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August 1, 2018
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Reflections of an election

Opinion

August 1, 2018

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One of the major fallouts of the 21st century is how the internet, and by extension social media outlets like Facebook and Twitter, have created an environment where every single opinion will find some followers, regardless of how absurd or outlandish it may be.

Khan won fair and square: 100 likes and 47 retweets. Khan is a pawn of the establishment: 47 likes and 100 retweets. It snows on Mars, 33 likes and retweets.

The truth, to the human mind, is always relative, to many things. First and foremost, is what one wants to believe – ie our cognitive biases. If we want Nawaz to win, and he does, then that’s what happened – fair and square. If we wanted Nawaz to lose, and he didn’t, well: something is rotten in the state of Denmark.

Regardless, though, of what the press has been saying. Day after day, column after column, there have been reports of wrongdoings, in the lead up to the elections. Muzzling of the press. Detentions. Court cases. ‘It’s all agenda driven’, I was told. ‘They don’t want to see change in Pakistan.’ Well, okay, if you insist.

There have also been the usual lot of obfuscators, especially on TV. ‘Look how the jeep and the crane and the book won nothing!’ Sure. But maybe they weren’t in it to win it, as they say. Maybe, they had just been played to eat up the vote bank of a certain party. Who’s to know?

But here we are, the morning after the night before.

Khan’s speech on the day after the elections is being widely recognised. ‘The man spoke from the heart’ and ‘it wasn’t scripted’ are some of the usual captions one comes across. Yes, the speech made sense. Yes, it seemed extempore. But speeches, which are mere words, don’t run countries. Actions do. And over the course of the journey that has brought Khan to where he is now, he has technically taken positions on wrong sides.

Who in his right mind would oppose the women’s protection against violence bill? Who would oppose taking military action against militants, instead suggesting that they (the militants) be allowed to open up their political office? Who would release funds (to the tune of Rs575 million) to a madressah famous for its graduates, including the former head of the Afghan Taliban, Mullah Mohammad Omar? Who would bring into his party’s fold one of the founders of Pakistani jihad, and a co-signatory of Osama bin Laden’s international fatwa in 1998?

Defenders sum up Khan’s positions as ‘political necessity.’ That’s also fair. But in doing so, are they suggesting that when he comes to power, he will take an abrupt U-turn and set the course right? Are they banking on this? Sounds a bit like setting oneself up for disappointment.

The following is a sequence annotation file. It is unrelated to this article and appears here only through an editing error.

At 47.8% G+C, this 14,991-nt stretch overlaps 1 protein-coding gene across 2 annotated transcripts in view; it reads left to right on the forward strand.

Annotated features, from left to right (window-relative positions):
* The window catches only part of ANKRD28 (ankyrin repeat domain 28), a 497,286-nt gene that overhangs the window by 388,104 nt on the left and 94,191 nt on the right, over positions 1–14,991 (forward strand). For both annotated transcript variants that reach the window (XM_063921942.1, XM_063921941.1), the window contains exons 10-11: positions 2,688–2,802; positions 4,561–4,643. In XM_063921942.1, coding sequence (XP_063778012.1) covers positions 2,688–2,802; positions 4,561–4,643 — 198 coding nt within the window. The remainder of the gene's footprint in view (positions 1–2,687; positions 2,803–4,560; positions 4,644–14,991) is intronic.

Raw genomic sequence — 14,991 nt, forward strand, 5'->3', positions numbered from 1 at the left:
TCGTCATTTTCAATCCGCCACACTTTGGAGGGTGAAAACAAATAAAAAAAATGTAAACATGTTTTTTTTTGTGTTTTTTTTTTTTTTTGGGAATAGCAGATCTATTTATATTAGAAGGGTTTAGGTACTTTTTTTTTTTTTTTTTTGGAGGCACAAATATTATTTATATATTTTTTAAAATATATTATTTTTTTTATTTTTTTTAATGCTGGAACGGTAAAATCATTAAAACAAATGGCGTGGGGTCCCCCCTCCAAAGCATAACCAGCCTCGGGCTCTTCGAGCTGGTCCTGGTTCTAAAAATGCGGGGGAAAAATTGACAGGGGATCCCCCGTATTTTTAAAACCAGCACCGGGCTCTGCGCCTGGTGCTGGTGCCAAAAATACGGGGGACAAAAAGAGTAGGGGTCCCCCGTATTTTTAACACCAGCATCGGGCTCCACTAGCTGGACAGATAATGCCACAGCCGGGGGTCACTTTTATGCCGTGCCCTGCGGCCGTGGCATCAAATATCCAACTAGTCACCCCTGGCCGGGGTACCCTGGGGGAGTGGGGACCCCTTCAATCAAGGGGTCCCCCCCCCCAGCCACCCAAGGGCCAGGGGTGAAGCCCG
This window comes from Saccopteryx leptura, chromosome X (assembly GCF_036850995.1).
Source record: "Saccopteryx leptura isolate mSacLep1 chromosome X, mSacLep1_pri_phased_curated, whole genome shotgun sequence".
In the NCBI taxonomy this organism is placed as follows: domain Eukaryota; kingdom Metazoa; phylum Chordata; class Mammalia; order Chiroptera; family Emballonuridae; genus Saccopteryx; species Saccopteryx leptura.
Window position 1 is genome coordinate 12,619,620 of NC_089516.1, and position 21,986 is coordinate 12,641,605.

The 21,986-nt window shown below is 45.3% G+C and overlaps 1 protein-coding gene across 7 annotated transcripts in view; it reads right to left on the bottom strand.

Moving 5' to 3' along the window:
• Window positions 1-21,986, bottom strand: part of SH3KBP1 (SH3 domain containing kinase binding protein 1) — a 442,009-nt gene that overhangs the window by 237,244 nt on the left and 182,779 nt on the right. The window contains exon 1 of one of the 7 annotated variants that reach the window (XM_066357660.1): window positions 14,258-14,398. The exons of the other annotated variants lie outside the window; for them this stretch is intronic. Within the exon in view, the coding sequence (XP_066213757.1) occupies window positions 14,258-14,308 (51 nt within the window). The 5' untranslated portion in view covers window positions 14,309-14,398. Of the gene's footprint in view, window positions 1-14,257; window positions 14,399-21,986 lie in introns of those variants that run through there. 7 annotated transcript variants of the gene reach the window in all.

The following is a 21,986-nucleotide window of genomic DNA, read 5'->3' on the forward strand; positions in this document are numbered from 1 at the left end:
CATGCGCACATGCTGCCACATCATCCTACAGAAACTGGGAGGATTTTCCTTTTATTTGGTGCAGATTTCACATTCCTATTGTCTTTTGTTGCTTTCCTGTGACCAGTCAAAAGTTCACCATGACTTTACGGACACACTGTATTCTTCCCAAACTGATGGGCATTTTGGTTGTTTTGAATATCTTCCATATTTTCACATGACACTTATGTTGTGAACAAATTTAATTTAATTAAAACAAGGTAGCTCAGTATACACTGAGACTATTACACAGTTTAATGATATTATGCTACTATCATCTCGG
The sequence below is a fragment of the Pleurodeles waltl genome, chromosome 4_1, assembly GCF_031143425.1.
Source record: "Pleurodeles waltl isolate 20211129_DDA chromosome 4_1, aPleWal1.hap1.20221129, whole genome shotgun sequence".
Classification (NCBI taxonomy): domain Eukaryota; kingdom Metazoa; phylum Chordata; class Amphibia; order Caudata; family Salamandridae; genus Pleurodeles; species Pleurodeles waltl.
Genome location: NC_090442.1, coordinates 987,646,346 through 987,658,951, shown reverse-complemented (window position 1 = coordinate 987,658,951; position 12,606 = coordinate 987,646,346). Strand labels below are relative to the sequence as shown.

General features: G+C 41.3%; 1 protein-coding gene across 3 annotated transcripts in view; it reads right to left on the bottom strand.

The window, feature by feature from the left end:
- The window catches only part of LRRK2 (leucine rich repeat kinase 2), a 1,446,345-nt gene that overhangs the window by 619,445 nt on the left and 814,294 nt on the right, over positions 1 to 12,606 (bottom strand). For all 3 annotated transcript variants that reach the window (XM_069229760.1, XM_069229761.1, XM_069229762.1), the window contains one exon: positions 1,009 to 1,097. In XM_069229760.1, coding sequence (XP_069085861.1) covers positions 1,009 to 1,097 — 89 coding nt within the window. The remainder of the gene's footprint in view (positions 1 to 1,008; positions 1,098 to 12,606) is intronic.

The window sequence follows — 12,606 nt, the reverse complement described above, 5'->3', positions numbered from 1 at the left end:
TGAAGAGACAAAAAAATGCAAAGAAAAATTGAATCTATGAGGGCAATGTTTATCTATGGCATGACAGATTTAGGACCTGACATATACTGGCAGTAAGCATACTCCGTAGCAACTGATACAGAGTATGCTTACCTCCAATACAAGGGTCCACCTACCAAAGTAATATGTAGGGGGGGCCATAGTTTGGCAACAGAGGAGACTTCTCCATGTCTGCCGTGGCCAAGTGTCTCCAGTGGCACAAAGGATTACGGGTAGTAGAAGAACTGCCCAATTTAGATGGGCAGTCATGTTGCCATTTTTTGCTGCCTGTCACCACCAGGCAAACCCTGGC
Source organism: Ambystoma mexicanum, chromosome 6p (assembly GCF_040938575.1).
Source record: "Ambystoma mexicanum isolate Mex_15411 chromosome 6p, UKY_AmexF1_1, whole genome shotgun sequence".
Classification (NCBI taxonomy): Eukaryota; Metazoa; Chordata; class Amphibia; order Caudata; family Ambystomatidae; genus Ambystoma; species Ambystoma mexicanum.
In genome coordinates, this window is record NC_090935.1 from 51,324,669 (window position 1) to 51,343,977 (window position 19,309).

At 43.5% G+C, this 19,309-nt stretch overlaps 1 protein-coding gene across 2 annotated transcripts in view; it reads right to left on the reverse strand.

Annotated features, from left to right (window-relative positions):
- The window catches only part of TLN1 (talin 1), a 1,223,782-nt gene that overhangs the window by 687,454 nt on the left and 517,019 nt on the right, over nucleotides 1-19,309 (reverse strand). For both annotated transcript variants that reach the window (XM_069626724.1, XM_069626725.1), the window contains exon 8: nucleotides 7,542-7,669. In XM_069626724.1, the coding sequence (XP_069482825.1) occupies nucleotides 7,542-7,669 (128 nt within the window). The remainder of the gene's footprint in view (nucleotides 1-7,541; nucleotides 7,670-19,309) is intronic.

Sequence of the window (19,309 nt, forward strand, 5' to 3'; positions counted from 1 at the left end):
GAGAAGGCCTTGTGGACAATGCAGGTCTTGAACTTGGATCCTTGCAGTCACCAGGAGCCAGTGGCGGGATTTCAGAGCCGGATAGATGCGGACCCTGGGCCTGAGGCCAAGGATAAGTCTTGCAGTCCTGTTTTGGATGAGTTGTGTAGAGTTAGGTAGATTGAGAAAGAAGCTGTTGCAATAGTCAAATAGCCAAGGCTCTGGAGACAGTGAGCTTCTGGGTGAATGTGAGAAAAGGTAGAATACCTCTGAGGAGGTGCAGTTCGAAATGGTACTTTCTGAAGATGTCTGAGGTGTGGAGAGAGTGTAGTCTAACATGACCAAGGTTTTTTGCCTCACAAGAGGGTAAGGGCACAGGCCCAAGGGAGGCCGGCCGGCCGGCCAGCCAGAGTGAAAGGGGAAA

Others take a different part. Instead of talking the hard talk, they point fingers elsewhere. ‘But what about the others, they aren’t any different.’ Yes. Absolutely not – especially when it comes to the PML-N. But this isn’t about them, is it? They have their crosses to bear, and our job was to remind them, to take them to task, to pressurise them. And that’s what we did.

Now, it’s Khan’s turn.

The PTI chief spoke about better relations with our immediate neighbors, Kabul and Delhi? Does Khan not realise that these two portions of our foreign policy are mostly not much of a part of the Foreign Ministry’s purview? Have never been. Probably will never be. He spoke of the benefit of trade between Pakistan and India. The word from Delhi is that this trade would primarily be in Pakistan’s favor, just because of the difference in the size of the markets. Will Pakistan ever take advantage of this? Or perhaps it would be better to ask: will we ever be allowed to take advantage of this proximity?

For decades, a significant portion of our meagre resources has been taken up by the anxiety over the ‘existential enemy’ at our borders. These are resources that could have been diverted to health, education and infrastructure. If some kind of working relationship with India was to occur, how would some budgets be defended? Would there be a will to take a pay cut, so to speak?

Internal security is another major problem. Yes, the situation has visibly improved, but as one former head of the FIA and Nacta once told me, it’s not because we have worked on the reasons for terrorism and fanaticism in the country, but because we have ramped up our security. Nacta and NAP are one of the cruelest jokes brought upon the nation. Pakistan is, in all senses of the word, a security state. Will Khan get to the root of terrorism and extremism?

Over the past two government terms, activists, politicians and general citizens have all taken a Nasa-grade microscope to every single action (and inaction), law, budget and whisper that the previous ruling party was responsible for. Will Khan be given the same treatment?

If yes, then it would only be par for the course. After all, your staunchest supporter ought to be your strongest critic too.

The writer is a freelance journalist.

Email: [email protected]

Twitter: @aasimzkhan

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